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The challenges of caring for people dying from COVID-19: a multinational,observational study of palliative and hospice services (CovPall)

By Adejoke Oluyase, Mevhibe Hocaoglu, Rachel L Cripps, Matthew Maddocks, Catherine Walshe, Lorna K Fraser, Nancy J Preston, Lesley Dunleavy, Andy Bradshaw, Fliss EM Murtagh, Sabrina Bajwah, Katherine E Sleeman, Irene J Higginson, On behalf of the CovPall study team

Posted 03 Nov 2020
medRxiv DOI: 10.1101/2020.10.30.20221465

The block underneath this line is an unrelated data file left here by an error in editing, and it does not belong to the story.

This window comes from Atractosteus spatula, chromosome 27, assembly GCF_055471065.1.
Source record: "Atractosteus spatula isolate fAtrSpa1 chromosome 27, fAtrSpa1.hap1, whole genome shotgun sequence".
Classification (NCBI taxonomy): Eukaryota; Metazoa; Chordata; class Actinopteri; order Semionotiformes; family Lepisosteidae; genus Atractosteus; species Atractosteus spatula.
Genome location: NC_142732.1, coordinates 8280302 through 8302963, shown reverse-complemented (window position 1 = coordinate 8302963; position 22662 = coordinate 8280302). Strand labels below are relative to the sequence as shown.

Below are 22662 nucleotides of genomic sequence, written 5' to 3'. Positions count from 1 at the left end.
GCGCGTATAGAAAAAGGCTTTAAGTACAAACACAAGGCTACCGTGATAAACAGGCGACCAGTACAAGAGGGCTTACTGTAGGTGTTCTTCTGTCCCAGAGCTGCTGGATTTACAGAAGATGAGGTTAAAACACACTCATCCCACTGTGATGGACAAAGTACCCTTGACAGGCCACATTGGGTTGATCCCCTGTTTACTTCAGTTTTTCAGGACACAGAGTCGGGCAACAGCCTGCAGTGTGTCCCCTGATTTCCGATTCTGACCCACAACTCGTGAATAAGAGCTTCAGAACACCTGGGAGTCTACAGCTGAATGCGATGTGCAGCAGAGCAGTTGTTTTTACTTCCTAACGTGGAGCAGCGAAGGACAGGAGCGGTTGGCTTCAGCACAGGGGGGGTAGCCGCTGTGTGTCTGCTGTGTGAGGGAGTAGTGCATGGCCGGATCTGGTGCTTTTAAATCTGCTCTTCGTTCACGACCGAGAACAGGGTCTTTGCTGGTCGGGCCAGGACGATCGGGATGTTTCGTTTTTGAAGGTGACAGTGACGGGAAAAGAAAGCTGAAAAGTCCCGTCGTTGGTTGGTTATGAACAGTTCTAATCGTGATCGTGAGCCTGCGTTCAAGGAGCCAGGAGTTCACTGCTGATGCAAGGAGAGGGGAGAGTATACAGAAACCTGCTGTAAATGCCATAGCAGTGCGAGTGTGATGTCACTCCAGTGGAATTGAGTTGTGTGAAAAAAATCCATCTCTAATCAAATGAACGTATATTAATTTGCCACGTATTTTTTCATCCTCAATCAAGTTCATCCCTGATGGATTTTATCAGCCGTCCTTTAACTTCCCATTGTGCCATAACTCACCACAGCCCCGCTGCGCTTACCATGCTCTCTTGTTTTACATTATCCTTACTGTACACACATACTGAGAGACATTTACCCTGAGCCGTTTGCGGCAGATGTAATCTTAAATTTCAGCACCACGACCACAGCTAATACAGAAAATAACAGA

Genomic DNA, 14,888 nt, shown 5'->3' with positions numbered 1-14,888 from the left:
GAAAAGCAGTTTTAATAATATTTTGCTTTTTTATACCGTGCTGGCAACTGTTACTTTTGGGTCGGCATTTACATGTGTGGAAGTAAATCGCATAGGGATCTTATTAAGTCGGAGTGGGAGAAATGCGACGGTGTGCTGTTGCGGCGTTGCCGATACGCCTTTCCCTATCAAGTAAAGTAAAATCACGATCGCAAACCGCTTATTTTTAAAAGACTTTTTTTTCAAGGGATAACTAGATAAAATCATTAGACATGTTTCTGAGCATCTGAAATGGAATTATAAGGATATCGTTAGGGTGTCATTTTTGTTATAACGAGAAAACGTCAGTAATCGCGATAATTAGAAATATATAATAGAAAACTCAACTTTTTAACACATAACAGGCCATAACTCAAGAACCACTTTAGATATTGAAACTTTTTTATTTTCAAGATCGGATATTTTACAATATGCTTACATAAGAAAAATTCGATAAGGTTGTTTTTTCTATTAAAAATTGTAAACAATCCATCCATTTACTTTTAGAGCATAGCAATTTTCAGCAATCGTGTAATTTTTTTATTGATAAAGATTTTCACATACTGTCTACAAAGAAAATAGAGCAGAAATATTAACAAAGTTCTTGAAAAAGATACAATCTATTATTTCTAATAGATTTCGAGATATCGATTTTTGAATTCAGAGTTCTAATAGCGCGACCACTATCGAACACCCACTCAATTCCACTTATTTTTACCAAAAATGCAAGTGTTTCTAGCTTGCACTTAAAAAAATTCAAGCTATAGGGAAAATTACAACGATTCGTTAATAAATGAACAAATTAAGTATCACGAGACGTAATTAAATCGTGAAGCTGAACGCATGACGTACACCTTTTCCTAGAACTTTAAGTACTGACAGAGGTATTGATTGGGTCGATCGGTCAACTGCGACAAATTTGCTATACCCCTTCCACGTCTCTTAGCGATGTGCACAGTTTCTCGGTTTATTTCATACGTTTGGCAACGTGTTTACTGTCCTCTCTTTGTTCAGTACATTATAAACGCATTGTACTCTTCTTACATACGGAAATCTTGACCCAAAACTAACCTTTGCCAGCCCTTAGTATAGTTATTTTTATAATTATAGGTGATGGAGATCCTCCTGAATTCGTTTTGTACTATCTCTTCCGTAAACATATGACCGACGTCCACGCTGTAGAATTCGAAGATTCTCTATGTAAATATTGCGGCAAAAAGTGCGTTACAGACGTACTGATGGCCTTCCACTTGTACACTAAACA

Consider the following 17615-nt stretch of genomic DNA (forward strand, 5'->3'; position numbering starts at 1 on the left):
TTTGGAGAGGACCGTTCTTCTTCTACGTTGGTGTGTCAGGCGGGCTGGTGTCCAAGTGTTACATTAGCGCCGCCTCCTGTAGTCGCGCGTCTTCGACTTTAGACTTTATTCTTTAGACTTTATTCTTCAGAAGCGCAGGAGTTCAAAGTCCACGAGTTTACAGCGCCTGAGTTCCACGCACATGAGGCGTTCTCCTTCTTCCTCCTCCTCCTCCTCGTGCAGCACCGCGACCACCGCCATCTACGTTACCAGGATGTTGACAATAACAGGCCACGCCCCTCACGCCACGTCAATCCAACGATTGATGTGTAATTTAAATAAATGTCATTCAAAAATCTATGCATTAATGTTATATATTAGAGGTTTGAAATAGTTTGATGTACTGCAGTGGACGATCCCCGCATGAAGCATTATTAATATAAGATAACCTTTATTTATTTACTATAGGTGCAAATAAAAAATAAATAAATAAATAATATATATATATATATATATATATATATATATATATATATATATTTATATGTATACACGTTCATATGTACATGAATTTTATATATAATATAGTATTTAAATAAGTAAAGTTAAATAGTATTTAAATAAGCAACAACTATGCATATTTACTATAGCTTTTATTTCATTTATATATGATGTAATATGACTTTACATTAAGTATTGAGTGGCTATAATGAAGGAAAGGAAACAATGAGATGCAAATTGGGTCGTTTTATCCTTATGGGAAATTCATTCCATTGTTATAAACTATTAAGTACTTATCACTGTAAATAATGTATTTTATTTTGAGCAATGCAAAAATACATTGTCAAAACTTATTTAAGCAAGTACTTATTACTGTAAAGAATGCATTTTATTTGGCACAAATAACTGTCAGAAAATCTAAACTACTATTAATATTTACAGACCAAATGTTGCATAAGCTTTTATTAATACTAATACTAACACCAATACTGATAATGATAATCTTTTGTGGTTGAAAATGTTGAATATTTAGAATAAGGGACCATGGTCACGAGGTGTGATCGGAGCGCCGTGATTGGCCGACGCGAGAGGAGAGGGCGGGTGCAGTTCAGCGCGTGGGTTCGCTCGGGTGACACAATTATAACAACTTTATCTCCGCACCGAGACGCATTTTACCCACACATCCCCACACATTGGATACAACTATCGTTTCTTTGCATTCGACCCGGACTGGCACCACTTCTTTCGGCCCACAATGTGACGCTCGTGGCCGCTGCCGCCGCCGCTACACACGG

BackgroundSystematic data on the care of people dying with COVID-19 are scarce. We studied the response of and challenges for palliative care services during the COVID-19 pandemic. MethodsWe surveyed palliative care and hospice services, contacted via relevant organisations. Multivariable logistic regression identified associations with key challenges. Content analysis explored free text. Findings458 services responded; 277 UK, 85 rest of Europe, 95 rest of the world (1 country unreported); 81% cared for patients with suspected or confirmed COVID-19, 77% had staff with suspected or confirmed COVID-19; 48% reported shortages of Personal Protective Equipment (PPE), 40% staff shortages, 24% medicines shortages, 14% shortages of other equipment. Services provided direct care and education in symptom management and communication; 91% changed how they worked. Care often shifted to increased community and hospital care, with fewer admissions to inpatient palliative care units. Factors associated with increased odds of PPE shortages were: charity rather than public management (OR 3{middle dot}07, 95% CI 1{middle dot}81-5{middle dot}20), inpatient palliative care unit rather than other setting (OR 2{middle dot}34, 95% CI 1{middle dot}46-3{middle dot}75). Being outside the UK was associated with lower odds of staff shortages (OR 0{middle dot}44, 95% CI 0{middle dot}26-0{middle dot}76). Staff described increased workload, concerns for their colleagues who were ill, whilst expending time struggling to get essential equipment and medicines, perceiving they were not a front-line service. InterpretationAcross all settings palliative care services were often overwhelmed, yet felt ignored in the COVID-19 response. Palliative care needs better integration with health care systems when planning and responding to future epidemics/pandemics. FundingMRC grant number MR/V012908/1, Cicely Saunders International and NIHR ARC South London. Research in contextO_ST_ABSEvidence before this studyC_ST_ABSSystematic data on the response of palliative care services during COVID-19 are lacking. A search of PubMed on 27 August 2020 (start date: 01 December 2019) using keywords (palliative care OR end of life care OR hospice) and (COVID-19 OR coronavirus) and (multinational OR international) identified no studies that reported multinational or international data; there were 79 articles, mostly opinion pieces, single centre case studies or reports. A search for systematic reviews about palliative care and hospice services during pandemics of PubMed, with the same time periods and the keywords (palliative care OR end of life care OR hospice) and (COVID-19 OR coronavirus OR SARS-CoV-2) and (systematic review OR meta-analysis), identified one systematic review by Etkind et al, which underpinned this research and shares two senior authors (Higginson, Sleeman). Of 3094 articles identified, 10 studies, all observational, considered the palliative care response in pandemics. Studies were from single units or countries: West Africa, Taiwan, Hong Kong, Singapore, the U.S. (a simulation), and Italy (the only one considering COVID-19). The review concluded hospice and palliative care services are essential in the response to COVID-19 but systematic data are urgently needed to inform how to improve care for those who are likely to die, and/or have severe symptoms. Added value of this studyWe found a high response by palliative care services during the COVID-19 pandemic. Services cared for a surge in patients dying from and with severe symptoms due to COVID-19 in three main categories: patients with underlying conditions and/or multimorbid disease not previously known to palliative care (70% of services), patients already known to palliative care services (47% of services), and patients, previously healthy, now dying from COVID-19 (37% of services). More than three quarters of services reported having staff with suspected or confirmed COVID-19. We found high levels of shortages of Personal Protective Equipment (PPE), staff, medicines and other equipment, with different effects according to service management, care settings and world regions. Mitigating these challenges was extremely time consuming, limiting the palliative care response. Implications of all the available evidenceDespite actively supporting dying patients, those with severe symptoms, their families/carers, and supporting other clinicians, palliative care professionals felt ignored by national health systems during the COVID-19 pandemic. Palliative care services need equipment, medicines and adequate staff to contribute fully to the pandemic response. Their crucial role must be better recognised and integrated, including into infection disease management, with improved workforce planning and management, so that patients and families can be better supported.

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